Pilot Projects:

CDHA provides support for innovative pilot projects to affiliates.

2016-2017

Title: Why Does the Immigrant Health Advantage Disappear over the Life Course?
PI: Michal Engelman, Assistant Professor, Sociology, University of Wisconsin - Madison
Abstract: Population aging and immigration from increasingly diverse origins are dramatically transforming America's demographic profile. This pilot project uses 2014 California Health Interview Survey (CHIS) to examine social structures, policies, and practices affect the health of immigrant populations.

Title: Early Conditions, Delayed Effects and Their Impact on Adult Mortality Patterns Summary
PI: Alberto Palloni, Samuel Preston Professor, Sociology, University of Wisconsin - Madison
Abstract: This project will conduct an empirical test on conjectures derived from theories of Developmental Origins of Health and Disease (DOHaD). The Latin American Mortality Database (LAMBdA) and the Human Mortality Database (HMD) will be used to generalize a formal model formulated by Palloni and Beltran Sanchez.

Title: Living Arrangements at Older Ages: A Cross-National Comparison
PI: James Raymo, Professor, Sociology, University of Wisconsin - Madison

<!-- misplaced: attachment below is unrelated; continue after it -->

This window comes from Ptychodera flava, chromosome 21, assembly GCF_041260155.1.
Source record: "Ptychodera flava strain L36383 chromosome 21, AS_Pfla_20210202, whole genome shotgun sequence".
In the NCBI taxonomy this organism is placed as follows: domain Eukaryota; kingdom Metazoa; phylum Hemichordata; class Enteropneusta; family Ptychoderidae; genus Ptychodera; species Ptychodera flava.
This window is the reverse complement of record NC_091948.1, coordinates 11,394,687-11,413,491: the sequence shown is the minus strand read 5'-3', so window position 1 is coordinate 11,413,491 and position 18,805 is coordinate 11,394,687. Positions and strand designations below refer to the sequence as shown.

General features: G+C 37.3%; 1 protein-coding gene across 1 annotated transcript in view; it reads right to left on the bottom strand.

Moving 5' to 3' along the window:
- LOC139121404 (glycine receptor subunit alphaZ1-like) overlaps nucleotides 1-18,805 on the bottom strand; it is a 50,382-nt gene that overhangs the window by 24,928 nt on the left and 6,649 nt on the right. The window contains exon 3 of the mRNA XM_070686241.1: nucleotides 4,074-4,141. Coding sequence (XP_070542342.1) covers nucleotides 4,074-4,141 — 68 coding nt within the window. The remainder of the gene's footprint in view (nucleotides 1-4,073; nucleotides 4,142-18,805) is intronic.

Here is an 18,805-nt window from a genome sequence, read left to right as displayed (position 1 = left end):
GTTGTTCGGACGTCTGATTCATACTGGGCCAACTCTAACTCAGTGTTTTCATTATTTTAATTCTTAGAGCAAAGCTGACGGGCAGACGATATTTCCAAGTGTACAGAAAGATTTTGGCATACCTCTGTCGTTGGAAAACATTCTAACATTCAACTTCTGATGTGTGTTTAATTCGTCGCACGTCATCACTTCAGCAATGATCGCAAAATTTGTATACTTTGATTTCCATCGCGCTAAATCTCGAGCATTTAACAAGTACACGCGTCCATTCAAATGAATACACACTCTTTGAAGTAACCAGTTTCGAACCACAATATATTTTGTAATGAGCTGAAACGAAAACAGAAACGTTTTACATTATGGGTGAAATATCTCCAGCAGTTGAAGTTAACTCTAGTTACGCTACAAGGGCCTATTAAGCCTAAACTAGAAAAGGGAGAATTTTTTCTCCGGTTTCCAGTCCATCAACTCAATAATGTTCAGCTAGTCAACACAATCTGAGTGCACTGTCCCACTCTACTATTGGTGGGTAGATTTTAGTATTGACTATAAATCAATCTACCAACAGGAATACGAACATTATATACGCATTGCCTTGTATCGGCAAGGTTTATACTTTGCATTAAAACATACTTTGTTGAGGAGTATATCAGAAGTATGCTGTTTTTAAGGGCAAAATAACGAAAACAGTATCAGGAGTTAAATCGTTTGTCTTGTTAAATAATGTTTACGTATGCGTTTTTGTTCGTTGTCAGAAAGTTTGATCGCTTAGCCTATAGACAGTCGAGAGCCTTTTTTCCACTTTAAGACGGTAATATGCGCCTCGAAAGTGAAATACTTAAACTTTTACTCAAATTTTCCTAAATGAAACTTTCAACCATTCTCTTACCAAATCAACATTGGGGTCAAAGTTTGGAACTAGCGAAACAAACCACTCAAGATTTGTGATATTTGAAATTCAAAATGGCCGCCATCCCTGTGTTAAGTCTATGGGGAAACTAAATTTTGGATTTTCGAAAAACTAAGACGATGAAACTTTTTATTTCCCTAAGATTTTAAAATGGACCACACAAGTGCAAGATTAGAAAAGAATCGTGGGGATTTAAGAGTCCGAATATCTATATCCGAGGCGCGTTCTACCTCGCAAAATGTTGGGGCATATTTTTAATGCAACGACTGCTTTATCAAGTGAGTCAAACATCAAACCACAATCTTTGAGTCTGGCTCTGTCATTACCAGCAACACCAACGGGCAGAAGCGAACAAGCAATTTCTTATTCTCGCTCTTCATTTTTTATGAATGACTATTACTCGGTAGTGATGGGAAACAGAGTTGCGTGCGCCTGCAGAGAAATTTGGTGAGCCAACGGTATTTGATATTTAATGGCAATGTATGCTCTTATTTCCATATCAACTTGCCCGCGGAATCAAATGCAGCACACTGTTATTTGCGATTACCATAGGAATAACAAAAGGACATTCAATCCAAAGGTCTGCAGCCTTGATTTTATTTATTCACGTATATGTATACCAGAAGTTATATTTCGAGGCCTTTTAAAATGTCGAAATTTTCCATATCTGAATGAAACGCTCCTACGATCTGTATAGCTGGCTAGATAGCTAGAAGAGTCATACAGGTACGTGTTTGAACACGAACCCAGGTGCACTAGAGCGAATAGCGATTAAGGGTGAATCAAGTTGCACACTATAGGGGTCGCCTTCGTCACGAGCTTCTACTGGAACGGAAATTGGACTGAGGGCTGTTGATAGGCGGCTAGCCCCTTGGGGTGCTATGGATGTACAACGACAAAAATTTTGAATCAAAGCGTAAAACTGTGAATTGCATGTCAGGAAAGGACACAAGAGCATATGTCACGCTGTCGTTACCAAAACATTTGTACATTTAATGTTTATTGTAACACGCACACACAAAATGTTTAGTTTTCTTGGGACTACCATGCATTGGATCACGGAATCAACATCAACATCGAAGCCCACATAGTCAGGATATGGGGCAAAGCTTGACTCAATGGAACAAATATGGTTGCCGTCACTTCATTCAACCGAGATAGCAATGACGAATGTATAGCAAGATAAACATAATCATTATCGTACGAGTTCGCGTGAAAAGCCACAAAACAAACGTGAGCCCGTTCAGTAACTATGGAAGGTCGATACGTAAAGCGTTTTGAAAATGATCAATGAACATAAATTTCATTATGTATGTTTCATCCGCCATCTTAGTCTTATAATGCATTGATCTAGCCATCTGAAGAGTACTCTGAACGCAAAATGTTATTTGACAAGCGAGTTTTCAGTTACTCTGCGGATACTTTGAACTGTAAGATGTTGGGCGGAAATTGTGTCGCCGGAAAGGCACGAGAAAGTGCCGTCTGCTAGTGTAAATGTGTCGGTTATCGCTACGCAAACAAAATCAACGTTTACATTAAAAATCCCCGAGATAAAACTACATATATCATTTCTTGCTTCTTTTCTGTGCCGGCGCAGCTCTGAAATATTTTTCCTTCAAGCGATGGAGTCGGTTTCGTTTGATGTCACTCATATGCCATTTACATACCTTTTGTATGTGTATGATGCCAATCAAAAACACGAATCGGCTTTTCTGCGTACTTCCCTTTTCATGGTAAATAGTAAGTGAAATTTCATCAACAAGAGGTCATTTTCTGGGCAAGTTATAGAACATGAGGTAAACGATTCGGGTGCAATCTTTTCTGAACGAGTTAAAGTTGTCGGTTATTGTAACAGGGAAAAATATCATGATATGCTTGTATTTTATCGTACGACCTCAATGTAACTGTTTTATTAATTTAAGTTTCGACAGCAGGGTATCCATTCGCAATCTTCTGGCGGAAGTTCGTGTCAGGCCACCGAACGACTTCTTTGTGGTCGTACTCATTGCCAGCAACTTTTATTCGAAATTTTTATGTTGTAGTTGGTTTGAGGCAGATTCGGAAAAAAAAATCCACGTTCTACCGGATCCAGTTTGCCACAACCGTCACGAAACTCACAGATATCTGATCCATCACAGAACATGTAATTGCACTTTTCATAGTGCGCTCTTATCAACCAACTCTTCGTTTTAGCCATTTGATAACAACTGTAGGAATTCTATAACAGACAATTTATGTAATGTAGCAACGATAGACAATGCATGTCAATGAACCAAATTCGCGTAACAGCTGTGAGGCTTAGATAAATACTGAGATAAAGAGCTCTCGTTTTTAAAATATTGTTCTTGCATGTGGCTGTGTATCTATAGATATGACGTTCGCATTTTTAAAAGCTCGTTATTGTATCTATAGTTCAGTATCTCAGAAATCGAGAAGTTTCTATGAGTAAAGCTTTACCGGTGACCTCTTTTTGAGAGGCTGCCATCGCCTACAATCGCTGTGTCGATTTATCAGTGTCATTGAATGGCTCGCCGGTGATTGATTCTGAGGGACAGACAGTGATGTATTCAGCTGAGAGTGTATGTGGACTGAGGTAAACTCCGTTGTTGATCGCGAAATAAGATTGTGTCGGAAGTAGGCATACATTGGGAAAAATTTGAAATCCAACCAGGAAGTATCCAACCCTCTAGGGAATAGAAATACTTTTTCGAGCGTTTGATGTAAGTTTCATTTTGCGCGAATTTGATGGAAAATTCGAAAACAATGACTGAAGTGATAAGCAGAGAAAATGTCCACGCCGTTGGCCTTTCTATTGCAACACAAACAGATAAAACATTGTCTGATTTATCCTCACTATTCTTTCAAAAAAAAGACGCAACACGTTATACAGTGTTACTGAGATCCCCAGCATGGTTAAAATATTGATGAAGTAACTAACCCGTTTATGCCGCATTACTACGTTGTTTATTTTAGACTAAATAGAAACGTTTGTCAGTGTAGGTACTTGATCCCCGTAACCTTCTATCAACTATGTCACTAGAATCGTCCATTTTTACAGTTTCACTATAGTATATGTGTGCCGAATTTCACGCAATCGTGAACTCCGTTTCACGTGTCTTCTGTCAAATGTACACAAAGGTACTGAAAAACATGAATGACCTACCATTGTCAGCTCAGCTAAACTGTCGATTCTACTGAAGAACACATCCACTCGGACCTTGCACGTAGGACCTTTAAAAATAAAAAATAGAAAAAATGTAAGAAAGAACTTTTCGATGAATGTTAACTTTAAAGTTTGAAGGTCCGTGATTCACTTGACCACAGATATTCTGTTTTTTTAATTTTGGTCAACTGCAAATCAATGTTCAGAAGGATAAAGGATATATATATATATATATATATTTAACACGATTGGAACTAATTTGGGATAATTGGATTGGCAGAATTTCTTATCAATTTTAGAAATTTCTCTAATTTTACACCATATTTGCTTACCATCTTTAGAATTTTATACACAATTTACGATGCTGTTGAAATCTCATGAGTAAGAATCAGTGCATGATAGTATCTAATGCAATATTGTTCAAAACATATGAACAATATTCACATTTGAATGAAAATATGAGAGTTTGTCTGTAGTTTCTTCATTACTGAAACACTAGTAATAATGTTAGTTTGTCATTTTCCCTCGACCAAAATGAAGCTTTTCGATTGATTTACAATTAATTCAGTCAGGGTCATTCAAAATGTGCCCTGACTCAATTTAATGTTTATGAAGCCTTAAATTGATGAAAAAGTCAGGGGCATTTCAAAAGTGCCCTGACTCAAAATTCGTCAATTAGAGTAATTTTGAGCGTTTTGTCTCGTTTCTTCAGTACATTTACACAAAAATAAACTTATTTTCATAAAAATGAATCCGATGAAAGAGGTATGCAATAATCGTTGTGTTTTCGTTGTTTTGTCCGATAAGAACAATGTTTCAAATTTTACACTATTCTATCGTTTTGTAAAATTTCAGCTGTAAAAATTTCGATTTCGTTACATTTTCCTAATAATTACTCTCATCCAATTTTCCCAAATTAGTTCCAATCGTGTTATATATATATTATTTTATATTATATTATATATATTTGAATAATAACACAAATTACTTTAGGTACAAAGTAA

Abstract: Living arrangements are closely linked with health, health care, and long-term care in later life. This project will examine transitions in living arrangements among older Europeans, depict their living arrangements as trajectories over a period of nine years. Data will come from the Survey of Health and Retirement in Europe (SHARE), which tracks national samples of men and women 50 years of age or older since 2004 in 20 European countries (and Israel).

Title: The Role of Early Life Experiences in Shaping the Gut Microbiome: A Study Incorporating the Microbiome into the Wisconsin Longitudinal Study
PIs: Federico Rey, Assistant Professor, Bacteriology, University of Wisconsin-Madison
Pamela Herd, Professor, Sociology, University of Wisconsin - Madison
Abstract: Microbes in the gut, and their associated genes (the microbiome), affect many aspects of our physiology. A growing body of research emphasizes the key role the microbiome plays in shaping human health. This project uses the Wisconsin Longitudinal Study to explore the role of early life conditions' and the degree of plasticity in the gut microbiome across the life course.

Pilot Projects for Other Years

2009-2010, 2010-2011, 2011-2012, 2012-2013, 2013-2014, 2014-2015, 2015-2016, and 2017-2018